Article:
Access to technology, for example, has been one obstacle. Many of the hospitals in need of telepsychiatry services are in rural areas with outdated buildings, so connecting to new technologies and ensuring internet quality can be a challenge.
Another challenge has been licensing and credentialing providers. “Historically, the practice of medicine has been localized, and so licensing and credentialing across states and hospitals is a time-consuming process,” Fisher said.
Telehealth is still relatively new, so easing people into a culture of delivering care through new modalities will take time. Remote providers don’t have the same opportunities to build relationships with colleagues on the ground, which is an essential component of team-based models of care, and they are often unfamiliar with the regions they are serving, making it difficult for them to point patients to valuable local resources, Waghray said.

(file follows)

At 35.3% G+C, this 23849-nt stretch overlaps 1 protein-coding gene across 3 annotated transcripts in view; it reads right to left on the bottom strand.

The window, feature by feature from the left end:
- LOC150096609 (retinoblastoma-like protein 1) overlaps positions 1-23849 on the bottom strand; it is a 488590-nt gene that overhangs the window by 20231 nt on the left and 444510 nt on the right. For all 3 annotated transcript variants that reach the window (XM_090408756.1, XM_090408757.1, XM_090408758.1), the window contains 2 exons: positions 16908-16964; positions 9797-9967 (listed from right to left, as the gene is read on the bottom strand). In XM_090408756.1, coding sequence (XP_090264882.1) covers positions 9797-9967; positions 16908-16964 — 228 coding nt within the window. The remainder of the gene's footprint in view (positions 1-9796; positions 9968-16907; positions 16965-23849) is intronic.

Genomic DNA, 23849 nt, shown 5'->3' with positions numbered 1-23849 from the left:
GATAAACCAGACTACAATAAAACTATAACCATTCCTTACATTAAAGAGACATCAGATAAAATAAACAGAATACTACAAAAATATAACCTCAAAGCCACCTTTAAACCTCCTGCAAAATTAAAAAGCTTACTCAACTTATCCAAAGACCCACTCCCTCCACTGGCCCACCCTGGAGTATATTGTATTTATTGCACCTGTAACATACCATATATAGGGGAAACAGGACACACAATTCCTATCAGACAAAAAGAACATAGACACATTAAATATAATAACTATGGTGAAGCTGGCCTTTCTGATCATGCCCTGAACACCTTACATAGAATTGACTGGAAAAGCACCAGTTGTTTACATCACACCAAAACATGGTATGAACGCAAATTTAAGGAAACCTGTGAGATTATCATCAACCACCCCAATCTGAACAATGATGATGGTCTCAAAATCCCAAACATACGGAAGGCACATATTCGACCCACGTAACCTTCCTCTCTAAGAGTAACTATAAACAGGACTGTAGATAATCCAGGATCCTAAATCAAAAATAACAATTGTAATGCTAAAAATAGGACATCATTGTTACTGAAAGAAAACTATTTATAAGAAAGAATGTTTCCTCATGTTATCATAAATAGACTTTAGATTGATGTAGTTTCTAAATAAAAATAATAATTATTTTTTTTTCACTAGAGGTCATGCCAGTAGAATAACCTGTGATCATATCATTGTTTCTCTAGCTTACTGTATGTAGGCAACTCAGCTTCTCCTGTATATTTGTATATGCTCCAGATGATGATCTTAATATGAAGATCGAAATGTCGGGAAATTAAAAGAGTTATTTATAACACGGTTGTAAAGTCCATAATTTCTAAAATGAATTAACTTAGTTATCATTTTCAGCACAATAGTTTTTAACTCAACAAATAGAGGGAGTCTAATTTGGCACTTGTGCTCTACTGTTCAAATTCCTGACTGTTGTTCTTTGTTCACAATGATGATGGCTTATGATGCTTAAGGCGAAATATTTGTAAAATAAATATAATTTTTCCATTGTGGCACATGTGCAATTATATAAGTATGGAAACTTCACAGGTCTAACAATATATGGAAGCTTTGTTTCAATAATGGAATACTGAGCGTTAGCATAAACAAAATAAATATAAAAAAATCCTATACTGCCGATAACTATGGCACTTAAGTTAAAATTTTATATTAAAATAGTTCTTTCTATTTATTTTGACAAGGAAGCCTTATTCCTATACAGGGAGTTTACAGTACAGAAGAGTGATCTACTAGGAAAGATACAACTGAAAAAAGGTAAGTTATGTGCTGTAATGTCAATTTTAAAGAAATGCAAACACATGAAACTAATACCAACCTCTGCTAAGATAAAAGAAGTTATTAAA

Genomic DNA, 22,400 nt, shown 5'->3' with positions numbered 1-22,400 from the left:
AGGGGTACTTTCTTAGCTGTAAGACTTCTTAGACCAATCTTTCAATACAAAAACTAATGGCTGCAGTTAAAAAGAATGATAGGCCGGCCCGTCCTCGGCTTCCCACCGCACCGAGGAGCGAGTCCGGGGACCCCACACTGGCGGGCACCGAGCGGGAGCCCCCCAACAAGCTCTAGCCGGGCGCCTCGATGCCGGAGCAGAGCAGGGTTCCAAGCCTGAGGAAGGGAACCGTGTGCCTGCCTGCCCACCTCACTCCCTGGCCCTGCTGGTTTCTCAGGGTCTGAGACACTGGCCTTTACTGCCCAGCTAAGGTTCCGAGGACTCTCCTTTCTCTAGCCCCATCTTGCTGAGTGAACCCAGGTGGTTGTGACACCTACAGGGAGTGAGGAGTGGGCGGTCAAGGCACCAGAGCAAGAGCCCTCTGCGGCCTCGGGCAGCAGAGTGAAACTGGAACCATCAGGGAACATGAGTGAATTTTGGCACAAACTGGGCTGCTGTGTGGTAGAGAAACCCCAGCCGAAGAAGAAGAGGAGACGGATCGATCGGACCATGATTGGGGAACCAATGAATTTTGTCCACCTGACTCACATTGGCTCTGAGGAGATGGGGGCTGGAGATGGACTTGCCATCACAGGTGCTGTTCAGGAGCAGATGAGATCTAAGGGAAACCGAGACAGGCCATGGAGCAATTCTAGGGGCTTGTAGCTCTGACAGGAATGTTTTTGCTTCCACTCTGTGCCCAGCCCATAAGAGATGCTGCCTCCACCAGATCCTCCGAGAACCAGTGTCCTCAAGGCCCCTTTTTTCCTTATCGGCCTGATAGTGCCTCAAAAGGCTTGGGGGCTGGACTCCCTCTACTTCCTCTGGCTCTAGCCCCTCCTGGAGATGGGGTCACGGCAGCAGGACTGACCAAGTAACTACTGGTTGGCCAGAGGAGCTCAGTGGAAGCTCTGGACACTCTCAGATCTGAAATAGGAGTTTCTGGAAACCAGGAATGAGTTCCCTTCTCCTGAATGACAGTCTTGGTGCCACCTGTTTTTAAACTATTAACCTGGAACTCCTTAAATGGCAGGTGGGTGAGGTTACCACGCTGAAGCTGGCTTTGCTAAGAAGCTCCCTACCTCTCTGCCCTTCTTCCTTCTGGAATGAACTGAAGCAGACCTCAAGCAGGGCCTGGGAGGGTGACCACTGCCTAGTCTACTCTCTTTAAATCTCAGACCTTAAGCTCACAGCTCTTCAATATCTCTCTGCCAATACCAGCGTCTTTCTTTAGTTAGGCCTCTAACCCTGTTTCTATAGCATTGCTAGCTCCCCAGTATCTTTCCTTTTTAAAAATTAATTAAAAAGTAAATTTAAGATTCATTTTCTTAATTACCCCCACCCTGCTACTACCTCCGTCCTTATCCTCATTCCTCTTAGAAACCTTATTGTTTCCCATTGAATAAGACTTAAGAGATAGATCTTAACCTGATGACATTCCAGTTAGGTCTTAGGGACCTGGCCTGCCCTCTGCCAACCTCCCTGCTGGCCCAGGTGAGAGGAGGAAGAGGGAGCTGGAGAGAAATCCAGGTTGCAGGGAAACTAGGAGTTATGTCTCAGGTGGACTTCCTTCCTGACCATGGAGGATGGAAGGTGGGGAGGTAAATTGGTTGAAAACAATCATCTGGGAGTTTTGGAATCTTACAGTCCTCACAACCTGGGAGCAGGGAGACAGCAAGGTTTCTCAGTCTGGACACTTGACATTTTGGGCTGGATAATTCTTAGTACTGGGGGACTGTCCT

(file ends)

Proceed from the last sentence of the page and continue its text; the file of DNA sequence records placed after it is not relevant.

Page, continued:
To bridge this gap in information, Providence created provider “handbooks” that outline resources — such as social workers, support groups, and substance recovery centers — available in the areas served by telehealth, which providers can use to make recommendations to patients.
Patients, too, need to acclimate to the culture shift. Providence takes many steps to ensure that patients feel comfortable with receiving care digitally, such as acquiring consent, assuring patients that the service is confidential and their information will not be stored or recorded, and collecting feedback on their experiences to improve the service.
Moving forward, Providence hopes to build on the success so far and use data — such as how long patients remain in the emergency department and how often patients are readmitted for the same concerns — to inform next steps.
“Right now, we are solving the immediate problem, which is a shortage of psychiatrists in our hospitals and communities,” Lee said. “But if we want to make a greater impact, we have to focus on improving outcomes and catching patients before they come into the emergency departments.”